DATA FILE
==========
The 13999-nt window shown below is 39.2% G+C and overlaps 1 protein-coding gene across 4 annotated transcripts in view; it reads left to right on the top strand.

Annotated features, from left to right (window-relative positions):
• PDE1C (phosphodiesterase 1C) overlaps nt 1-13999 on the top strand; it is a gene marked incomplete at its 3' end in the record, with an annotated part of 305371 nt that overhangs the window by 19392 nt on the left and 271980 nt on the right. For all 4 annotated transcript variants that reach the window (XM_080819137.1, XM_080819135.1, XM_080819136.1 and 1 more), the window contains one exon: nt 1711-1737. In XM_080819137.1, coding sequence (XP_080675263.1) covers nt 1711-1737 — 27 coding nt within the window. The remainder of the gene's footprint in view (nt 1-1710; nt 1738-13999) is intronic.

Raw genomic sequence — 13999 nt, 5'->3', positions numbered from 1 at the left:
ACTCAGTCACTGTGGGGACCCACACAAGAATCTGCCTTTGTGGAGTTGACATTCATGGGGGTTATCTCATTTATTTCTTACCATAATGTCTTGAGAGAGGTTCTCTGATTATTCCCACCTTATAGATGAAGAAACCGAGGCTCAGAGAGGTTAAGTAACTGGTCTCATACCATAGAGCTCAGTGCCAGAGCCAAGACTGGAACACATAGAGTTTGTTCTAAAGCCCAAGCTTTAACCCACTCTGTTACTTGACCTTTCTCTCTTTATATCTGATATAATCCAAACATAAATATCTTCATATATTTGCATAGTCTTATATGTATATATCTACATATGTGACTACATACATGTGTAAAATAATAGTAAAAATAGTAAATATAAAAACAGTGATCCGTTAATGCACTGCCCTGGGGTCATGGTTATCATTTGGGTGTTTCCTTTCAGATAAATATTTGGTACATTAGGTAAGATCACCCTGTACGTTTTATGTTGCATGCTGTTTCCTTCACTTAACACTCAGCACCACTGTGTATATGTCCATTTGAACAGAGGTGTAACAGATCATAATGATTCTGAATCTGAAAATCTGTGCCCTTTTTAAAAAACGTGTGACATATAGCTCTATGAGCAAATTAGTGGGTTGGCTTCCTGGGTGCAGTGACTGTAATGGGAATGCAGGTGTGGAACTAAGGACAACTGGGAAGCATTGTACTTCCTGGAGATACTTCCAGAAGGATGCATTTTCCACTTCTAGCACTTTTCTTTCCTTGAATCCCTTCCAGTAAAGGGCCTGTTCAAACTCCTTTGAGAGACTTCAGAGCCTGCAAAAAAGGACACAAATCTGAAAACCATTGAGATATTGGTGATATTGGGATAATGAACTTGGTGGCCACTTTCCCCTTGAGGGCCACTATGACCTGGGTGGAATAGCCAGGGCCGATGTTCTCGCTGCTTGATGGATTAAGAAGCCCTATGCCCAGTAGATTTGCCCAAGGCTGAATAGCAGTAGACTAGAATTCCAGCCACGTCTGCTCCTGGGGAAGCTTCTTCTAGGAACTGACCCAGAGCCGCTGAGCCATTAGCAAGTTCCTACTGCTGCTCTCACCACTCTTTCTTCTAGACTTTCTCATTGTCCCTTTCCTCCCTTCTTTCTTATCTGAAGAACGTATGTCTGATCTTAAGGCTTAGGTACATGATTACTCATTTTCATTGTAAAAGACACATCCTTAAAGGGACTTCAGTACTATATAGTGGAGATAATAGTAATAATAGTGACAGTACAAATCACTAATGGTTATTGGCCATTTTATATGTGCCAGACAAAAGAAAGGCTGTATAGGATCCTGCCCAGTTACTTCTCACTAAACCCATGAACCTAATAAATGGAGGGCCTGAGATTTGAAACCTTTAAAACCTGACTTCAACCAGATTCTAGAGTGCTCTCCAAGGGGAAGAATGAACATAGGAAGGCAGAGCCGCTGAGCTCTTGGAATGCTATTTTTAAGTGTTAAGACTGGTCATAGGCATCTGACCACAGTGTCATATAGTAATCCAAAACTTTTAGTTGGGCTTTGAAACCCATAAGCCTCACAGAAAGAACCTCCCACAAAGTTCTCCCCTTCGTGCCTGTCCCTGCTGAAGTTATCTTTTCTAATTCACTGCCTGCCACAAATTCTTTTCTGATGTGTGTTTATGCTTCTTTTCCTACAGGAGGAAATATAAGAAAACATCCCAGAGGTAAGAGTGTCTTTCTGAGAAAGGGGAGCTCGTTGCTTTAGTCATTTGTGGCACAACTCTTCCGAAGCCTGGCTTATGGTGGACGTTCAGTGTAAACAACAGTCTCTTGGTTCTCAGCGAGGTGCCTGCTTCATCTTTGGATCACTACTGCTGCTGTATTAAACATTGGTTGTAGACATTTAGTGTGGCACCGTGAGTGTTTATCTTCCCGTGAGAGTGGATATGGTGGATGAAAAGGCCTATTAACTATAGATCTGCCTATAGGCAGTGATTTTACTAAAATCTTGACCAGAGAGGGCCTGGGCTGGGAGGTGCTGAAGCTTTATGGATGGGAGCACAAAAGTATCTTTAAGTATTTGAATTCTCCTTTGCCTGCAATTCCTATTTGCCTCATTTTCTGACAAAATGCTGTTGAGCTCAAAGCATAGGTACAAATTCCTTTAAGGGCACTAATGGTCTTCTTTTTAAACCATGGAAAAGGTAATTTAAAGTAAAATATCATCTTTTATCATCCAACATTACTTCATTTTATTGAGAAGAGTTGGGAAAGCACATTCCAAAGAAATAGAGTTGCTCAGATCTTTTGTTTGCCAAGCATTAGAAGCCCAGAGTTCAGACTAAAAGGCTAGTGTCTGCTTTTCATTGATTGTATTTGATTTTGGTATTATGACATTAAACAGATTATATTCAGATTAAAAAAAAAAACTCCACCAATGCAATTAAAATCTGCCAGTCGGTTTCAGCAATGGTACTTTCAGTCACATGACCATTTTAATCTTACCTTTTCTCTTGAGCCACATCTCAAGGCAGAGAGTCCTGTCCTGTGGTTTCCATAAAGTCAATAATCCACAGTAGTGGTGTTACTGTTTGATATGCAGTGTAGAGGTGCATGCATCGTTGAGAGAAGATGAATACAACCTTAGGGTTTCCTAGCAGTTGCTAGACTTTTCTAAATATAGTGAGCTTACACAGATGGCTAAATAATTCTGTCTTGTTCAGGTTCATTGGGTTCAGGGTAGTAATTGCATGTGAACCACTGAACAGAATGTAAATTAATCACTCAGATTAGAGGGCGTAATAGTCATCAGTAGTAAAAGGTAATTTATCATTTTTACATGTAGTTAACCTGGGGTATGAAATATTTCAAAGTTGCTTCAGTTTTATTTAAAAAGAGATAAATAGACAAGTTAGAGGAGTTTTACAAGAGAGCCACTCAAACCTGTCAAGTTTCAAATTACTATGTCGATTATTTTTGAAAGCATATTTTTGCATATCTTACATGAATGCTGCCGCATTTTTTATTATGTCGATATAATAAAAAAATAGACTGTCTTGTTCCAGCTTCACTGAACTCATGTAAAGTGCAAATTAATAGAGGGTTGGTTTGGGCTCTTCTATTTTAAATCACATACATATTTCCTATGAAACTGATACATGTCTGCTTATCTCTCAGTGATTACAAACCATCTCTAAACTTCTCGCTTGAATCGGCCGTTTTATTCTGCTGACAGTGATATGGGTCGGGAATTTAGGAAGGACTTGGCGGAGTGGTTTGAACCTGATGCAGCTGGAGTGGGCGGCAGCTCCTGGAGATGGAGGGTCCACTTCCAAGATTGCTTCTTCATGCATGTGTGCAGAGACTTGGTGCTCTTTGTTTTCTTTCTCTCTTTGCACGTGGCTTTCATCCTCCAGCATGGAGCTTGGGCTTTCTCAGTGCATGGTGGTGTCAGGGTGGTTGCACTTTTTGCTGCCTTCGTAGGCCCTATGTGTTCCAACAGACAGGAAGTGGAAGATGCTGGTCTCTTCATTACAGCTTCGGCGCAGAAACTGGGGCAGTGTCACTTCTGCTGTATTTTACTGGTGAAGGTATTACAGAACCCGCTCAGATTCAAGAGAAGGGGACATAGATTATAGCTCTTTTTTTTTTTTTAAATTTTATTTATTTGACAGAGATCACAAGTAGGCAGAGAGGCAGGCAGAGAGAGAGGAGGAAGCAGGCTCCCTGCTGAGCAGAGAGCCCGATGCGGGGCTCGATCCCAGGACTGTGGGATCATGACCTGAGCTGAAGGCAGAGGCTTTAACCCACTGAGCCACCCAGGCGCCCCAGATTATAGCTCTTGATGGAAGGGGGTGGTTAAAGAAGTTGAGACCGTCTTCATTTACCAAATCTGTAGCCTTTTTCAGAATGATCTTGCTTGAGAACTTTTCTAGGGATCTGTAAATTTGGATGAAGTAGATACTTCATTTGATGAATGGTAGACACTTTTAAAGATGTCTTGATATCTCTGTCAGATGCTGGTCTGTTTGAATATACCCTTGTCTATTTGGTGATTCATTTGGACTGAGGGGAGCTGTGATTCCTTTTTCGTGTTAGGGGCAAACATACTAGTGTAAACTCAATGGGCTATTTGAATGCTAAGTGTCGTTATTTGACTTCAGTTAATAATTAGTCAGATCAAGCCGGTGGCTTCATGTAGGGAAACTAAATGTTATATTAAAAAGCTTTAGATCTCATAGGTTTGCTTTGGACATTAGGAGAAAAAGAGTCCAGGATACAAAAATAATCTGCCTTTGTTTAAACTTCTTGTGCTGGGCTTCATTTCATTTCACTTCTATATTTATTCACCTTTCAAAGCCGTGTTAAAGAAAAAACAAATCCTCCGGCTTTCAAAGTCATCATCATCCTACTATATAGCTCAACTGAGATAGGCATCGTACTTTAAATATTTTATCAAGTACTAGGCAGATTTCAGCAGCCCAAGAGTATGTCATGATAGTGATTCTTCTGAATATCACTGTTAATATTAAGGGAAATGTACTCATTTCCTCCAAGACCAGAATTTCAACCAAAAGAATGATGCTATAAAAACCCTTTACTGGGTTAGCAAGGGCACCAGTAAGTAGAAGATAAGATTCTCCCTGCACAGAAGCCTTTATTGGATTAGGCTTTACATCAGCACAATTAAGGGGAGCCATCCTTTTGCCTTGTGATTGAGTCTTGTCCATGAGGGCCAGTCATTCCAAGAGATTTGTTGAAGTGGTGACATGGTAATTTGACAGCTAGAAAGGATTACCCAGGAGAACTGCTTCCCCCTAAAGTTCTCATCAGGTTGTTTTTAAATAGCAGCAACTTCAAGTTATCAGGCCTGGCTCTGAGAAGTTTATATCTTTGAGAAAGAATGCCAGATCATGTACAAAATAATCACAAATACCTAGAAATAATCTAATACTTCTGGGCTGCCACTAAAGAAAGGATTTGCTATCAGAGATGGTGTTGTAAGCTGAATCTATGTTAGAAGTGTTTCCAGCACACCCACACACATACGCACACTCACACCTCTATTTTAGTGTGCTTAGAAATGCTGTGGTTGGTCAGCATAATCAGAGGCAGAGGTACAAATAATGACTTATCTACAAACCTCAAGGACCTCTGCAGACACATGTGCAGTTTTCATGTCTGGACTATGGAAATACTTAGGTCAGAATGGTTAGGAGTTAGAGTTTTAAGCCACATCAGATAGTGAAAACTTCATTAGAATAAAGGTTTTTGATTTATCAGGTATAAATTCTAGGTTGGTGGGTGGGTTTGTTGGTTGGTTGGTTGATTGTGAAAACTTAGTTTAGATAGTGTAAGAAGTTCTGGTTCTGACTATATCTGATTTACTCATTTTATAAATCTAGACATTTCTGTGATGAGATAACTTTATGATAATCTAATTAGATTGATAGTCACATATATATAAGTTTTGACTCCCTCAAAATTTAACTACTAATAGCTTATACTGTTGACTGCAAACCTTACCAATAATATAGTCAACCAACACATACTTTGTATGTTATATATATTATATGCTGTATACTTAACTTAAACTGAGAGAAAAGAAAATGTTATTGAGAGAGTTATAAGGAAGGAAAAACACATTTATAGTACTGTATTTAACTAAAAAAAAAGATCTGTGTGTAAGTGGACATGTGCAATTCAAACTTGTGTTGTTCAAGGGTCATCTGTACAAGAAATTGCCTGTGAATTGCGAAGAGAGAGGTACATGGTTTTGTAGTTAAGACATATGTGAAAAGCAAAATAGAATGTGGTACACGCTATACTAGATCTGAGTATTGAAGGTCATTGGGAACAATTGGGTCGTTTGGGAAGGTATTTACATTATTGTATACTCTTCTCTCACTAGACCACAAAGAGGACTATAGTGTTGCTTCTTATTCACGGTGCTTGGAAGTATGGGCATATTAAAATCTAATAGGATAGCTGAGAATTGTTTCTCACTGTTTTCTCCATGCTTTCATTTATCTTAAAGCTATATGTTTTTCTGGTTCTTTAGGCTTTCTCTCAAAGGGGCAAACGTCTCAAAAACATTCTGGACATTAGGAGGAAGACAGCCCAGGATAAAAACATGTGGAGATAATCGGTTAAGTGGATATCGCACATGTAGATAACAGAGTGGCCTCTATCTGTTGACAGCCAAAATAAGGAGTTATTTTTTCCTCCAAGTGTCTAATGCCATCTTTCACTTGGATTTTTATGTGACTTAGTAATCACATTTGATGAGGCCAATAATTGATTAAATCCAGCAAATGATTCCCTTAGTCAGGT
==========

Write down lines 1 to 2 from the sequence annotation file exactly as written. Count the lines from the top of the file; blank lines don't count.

The 13999-nt window shown below is 39.2% G+C and overlaps 1 protein-coding gene across 4 annotated transcripts in view; it reads left to right on the top strand.

Annotated features, from left to right (window-relative positions):